Election Day proper began early Tuesday when polls opened before sunrise. With midnight nearing, candidates, supporters and politicos gathered at the Crown Complex ballroom on Business I-95 aware of some of the winners and awaiting other races too close to call.
Barring the political unforeseen, this election season is at an end.
No more political flyers in our mailboxes.
No more political robocalls.
No more political signs staring at motorists at every stoplight intersection.
While some folks opted to stay home Tuesday evening and wait for unofficial election returns on their desktops, laptops, iPads, iPhones and TV, others just couldn’t resist Election Day results at Election Central.
It’s more than a political venue.
It’s something of social outing, where folks like to see as well as be seen.
“I am glad to see our Board of Elections doing this for those who enjoy that time together and for some closure, one way or another,” says George Breece, the longtime political observer of city, county and statewide elections. “I remember the days at the Cumberland County historic courthouse downtown and then at the Bordeaux Motor Inn. Good times and great memories from decades past.”
The crowd of fewer than 100 was sparse Tuesday evening, and few candidates, too, with Cumberland County Sheriff Ennis Wright, County Commissioner challenger Ron Ross and school board member Greg West following the early returns.
Tracking the votes
Those at Election Central were busy Tuesday evening monitoring the static and scrolling electronic election boards, with particular interest in the U.S. Senate competition between Cheri Beasley and Ted Budd; the N.C. Senate battle between former Sen. Wesley Meredith and former Fayetteville City Councilwoman Val Applewhite; the N.C. House of Representatives District 43 race between incumbent Diane Wheatley and Elmer Floyd, who was bidding for a return to his old seat; the competition between incumbent Cumberland County Superior Court Judge Mark Sternlicht and challenger George “Robby” Hicks, an assistant in the county District Attorney’s Office; the four-way race among former state House Rep. John Szoka, former Commissioner Marshall Faircloth, Ross and Veronica B. Jones for two seats on the Cumberland County Board of Commissioners; the county school board race with eight candidates seeking three seats; and Wright trying to turn back a challenge from former Deputy LaRue Windham.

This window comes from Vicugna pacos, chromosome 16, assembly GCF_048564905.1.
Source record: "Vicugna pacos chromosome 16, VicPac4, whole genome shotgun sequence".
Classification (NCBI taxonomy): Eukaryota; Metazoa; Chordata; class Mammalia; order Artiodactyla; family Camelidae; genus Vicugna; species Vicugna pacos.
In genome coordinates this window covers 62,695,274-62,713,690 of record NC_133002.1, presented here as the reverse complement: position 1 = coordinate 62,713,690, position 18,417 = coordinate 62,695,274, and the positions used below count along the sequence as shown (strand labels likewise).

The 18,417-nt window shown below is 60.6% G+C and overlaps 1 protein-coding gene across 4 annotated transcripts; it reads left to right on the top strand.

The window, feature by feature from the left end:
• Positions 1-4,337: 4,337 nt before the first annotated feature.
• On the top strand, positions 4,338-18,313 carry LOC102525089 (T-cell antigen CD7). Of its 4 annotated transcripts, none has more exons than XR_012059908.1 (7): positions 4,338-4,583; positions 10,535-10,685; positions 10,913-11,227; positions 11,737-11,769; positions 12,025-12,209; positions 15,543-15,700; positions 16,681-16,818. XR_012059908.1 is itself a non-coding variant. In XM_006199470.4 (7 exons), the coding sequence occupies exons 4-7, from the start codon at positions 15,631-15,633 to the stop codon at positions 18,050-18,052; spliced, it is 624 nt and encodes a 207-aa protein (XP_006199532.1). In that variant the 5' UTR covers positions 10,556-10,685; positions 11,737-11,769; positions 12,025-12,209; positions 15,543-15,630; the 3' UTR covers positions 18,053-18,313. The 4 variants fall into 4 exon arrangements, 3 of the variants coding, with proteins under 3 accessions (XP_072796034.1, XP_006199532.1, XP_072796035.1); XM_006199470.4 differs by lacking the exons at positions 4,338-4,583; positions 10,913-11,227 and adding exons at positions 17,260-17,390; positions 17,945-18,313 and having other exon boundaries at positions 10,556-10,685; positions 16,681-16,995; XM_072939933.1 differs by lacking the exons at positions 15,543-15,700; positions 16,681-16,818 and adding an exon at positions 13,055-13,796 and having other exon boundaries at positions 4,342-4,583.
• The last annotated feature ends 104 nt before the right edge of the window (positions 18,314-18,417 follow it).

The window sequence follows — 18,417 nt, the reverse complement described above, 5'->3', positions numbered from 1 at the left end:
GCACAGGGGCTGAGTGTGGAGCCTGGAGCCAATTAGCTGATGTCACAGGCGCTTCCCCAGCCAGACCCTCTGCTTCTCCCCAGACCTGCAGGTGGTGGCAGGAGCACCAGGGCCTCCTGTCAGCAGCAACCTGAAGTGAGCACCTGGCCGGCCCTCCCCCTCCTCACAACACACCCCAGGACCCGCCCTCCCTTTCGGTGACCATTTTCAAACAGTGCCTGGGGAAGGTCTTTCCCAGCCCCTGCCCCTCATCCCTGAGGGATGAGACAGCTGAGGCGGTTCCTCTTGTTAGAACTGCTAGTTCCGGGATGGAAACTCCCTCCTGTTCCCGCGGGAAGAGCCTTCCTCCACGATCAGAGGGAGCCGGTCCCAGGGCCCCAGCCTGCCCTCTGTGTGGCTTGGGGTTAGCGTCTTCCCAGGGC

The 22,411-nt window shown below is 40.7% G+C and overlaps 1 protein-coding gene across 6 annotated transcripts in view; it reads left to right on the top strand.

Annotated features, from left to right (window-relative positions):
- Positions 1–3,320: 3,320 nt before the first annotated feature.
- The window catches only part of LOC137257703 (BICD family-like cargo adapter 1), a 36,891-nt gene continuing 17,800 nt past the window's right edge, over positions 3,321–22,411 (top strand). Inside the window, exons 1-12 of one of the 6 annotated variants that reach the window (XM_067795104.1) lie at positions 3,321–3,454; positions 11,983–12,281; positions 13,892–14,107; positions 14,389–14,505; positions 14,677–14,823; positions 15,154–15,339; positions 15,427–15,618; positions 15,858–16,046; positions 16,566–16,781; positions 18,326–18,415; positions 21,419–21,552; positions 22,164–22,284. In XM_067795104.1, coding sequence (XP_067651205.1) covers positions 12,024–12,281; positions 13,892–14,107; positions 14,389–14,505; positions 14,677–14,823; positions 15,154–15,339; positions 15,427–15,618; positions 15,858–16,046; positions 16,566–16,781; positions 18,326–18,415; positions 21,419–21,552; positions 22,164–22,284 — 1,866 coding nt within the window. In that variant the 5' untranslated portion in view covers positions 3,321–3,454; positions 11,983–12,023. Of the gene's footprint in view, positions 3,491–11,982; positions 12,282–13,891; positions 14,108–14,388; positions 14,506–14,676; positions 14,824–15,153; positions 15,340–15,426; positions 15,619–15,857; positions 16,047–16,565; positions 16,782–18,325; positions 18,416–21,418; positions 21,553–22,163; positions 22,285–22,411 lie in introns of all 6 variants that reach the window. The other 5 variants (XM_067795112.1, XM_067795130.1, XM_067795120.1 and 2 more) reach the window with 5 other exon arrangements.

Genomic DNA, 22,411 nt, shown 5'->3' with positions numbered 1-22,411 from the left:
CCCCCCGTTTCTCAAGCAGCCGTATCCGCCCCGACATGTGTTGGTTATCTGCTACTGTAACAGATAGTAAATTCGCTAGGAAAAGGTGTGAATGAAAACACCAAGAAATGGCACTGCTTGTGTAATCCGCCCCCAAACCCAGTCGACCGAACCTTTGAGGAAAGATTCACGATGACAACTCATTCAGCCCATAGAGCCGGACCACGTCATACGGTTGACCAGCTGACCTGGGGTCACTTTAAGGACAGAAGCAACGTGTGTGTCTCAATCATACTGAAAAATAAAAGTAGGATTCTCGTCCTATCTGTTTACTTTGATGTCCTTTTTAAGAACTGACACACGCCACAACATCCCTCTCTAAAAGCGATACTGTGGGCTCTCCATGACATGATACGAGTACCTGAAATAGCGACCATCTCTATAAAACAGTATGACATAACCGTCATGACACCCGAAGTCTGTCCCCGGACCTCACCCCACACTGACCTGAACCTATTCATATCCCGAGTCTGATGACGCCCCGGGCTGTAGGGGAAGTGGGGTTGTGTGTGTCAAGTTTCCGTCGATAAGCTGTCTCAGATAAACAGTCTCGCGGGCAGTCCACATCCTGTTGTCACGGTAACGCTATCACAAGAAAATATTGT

There was plenty of interest, too, in the Vote Yes charter referendum to change the City Council to include a mayor, a district council representative and four at-large council members as apposed to the current structure of a mayor and nine district council members; and the $97 Fayetteville Forward bond referendum for public safety upgrades, infrastructure improvements and housing opportunities.
“All of the races are important to any candidate that is running and putting themselves out there,” Breece says of every race on the ballot. And there is keen interest in the U.S. Senate race between Beasley and Budd because “she is hometown grown and has a lot support in her old hometown.”
Breece was on target there.
“Most folks are very interested in the legislative races, county commissioners race, the general obligations bonds, which is very important to the city, as well as the vote for the structure of the City Council for city governance. I just hope folks are still standing in line to vote at 7:30 p.m. when the polls close. Voting is one of our most precious rights and is the foundation of the freedoms we enjoy.”
The midnight hour was drawing near Tuesday as the last of the unofficial Election Day returns were coming in and candidates and supporters and others would know the winners and unofficial results of a long season of political campaigning.
“People trust us and what we are doing,” Wright would tell his supporters after earning another term as sheriff. “We’re going to move on and drive on.”
There were cheers and smiles and hugs here and there.
Disappointed and crestfallen supporters, too.
The outcome remains unofficial for now.
“We will canvass on Nov. 18 at 11 a.m.,” said Angie Amaro, director of the Cumberland County Board of Elections, to make the numbers official.
The N.C. Board of Elections has scheduled its canvass on Nov. 29.
And in the words of the late CBS News anchor Walter Cronkite, “That’s the way it is.” And the way it was, Nov. 8, 2022, until we gather again.
Bill Kirby Jr. can be reached at firstname.lastname@example.org or 910-624-1961.